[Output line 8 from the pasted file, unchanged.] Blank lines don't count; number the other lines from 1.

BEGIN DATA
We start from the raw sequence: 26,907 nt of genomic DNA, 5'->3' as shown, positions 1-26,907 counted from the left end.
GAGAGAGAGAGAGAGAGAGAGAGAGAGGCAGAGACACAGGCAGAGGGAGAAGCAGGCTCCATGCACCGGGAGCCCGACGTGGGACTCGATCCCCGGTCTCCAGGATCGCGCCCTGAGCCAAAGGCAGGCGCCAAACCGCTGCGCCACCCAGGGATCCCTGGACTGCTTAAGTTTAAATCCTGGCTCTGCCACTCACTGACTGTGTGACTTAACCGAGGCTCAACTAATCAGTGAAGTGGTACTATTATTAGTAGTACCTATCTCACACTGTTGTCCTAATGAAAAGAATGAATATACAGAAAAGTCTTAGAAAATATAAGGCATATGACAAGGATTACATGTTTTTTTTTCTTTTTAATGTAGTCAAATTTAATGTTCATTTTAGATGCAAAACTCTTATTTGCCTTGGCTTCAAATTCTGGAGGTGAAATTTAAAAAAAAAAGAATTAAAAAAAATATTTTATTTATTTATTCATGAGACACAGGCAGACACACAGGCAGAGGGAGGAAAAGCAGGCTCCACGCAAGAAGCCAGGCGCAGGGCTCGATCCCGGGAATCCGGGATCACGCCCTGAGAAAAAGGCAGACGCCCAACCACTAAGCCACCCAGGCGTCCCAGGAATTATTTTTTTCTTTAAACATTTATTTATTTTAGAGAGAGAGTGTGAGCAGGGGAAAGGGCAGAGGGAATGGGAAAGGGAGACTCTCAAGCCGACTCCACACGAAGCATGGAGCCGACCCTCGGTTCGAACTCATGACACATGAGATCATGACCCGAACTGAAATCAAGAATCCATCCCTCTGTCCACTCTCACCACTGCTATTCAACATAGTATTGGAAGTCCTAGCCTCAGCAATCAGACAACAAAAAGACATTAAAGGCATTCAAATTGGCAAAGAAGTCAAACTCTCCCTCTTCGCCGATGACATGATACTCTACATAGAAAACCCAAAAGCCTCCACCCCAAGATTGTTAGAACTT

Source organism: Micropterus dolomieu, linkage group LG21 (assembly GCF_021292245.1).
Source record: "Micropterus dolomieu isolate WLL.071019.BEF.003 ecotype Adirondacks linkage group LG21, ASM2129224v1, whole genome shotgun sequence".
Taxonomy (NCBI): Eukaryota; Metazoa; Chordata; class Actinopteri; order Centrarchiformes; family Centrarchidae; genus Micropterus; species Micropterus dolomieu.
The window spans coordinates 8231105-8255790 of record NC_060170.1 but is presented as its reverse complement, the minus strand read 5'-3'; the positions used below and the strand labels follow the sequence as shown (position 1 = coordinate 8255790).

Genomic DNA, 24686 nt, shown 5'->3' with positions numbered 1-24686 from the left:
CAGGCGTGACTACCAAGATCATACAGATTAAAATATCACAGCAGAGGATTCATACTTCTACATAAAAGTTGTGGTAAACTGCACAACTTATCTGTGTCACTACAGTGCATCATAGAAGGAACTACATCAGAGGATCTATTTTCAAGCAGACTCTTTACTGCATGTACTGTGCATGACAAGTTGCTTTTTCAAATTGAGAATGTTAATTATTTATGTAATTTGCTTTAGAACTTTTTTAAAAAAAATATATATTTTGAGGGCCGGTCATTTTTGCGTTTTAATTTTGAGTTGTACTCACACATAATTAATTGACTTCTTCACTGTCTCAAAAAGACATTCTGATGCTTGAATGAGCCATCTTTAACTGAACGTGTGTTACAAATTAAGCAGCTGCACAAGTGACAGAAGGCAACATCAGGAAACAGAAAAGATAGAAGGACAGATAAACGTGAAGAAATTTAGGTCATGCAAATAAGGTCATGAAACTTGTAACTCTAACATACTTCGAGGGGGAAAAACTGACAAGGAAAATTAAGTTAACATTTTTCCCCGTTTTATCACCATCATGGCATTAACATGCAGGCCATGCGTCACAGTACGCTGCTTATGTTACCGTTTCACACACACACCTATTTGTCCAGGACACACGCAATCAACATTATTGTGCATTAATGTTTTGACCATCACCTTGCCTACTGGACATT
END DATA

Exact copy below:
CAGGCGTGACTACCAAGATCATACAGATTAAAATATCACAGCAGAGGATTCATACTTCTACATAAAAGTTGTGGTAAACTGCACAACTTATCTGTGTCACTACAGTGCATCATAGAAGGAACTACATCAGAGGATCTATTTTCAAGCAGACTCTTTACTGCATGTACTGTGCATGACAAGTTGCTTTTTCAAATTGAGAATGTTAATTATTTATGTAATTTGCTTTAGAACTTTTTTAAAAAAAATATATATTTTGAGGGCCGGTCATTTTTGCGTTTTAATTTTGAGTTGTACTCACACATAATTAATTGACTTCTTCACTGTCTCAAAAAGACATTCTGATGCTTGAATGAGCCATCTTTAACTGAACGTGTGTTACAAATTAAGCAGCTGCACAAGTGACAGAAGGCAACATCAGGAAACAGAAAAGATAGAAGGACAGATAAACGTGAAGAAATTTAGGTCATGCAAATAAGGTCATGAAACTTGTAACTCTAACATACTTCGAGGGGGAAAAACTGACAAGGAAAATTAAGTTAACATTTTTCCCCGTTTTATCACCATCATGGCATTAACATGCAGGCCATGCGTCACAGTACGCTGCTTATGTTACCGTTTCACACACACACCTATTTGTCCAGGACACACGCAATCAACATTATTGTGCATTAATGTTTTGACCATCACCTTGCCTACTGGACATT